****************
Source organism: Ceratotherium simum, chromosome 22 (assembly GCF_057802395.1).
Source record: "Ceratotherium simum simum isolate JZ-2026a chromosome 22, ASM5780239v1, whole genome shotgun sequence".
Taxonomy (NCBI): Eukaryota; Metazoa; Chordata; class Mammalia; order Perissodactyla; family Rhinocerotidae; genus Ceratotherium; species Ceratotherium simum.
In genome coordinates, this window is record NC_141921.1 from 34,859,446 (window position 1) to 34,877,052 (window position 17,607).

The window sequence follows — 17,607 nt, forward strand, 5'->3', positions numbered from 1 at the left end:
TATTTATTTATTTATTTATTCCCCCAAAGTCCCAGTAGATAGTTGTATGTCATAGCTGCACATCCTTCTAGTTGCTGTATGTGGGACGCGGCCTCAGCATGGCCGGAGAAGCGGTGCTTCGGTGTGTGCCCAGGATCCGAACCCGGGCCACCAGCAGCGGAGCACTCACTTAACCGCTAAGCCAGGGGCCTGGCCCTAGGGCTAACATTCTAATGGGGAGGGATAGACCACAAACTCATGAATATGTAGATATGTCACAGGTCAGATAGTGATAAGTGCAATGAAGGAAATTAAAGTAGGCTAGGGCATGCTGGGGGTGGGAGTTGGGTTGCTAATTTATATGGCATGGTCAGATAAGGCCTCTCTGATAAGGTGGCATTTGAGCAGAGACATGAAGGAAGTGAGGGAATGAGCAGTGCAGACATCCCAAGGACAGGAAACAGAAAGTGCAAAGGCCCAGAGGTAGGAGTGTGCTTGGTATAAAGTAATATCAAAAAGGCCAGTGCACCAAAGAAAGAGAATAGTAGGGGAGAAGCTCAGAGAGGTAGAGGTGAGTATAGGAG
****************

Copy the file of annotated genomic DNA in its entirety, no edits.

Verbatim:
Source organism: Ceratotherium simum, chromosome 22 (assembly GCF_057802395.1).
Source record: "Ceratotherium simum simum isolate JZ-2026a chromosome 22, ASM5780239v1, whole genome shotgun sequence".
Taxonomy (NCBI): Eukaryota; Metazoa; Chordata; class Mammalia; order Perissodactyla; family Rhinocerotidae; genus Ceratotherium; species Ceratotherium simum.
In genome coordinates, this window is record NC_141921.1 from 34,859,446 (window position 1) to 34,877,052 (window position 17,607).

The window sequence follows — 17,607 nt, forward strand, 5'->3', positions numbered from 1 at the left end:
TATTTATTTATTTATTTATTCCCCCAAAGTCCCAGTAGATAGTTGTATGTCATAGCTGCACATCCTTCTAGTTGCTGTATGTGGGACGCGGCCTCAGCATGGCCGGAGAAGCGGTGCTTCGGTGTGTGCCCAGGATCCGAACCCGGGCCACCAGCAGCGGAGCACTCACTTAACCGCTAAGCCAGGGGCCTGGCCCTAGGGCTAACATTCTAATGGGGAGGGATAGACCACAAACTCATGAATATGTAGATATGTCACAGGTCAGATAGTGATAAGTGCAATGAAGGAAATTAAAGTAGGCTAGGGCATGCTGGGGGTGGGAGTTGGGTTGCTAATTTATATGGCATGGTCAGATAAGGCCTCTCTGATAAGGTGGCATTTGAGCAGAGACATGAAGGAAGTGAGGGAATGAGCAGTGCAGACATCCCAAGGACAGGAAACAGAAAGTGCAAAGGCCCAGAGGTAGGAGTGTGCTTGGTATAAAGTAATATCAAAAAGGCCAGTGCACCAAAGAAAGAGAATAGTAGGGGAGAAGCTCAGAGAGGTAGAGGTGAGTATAGGAG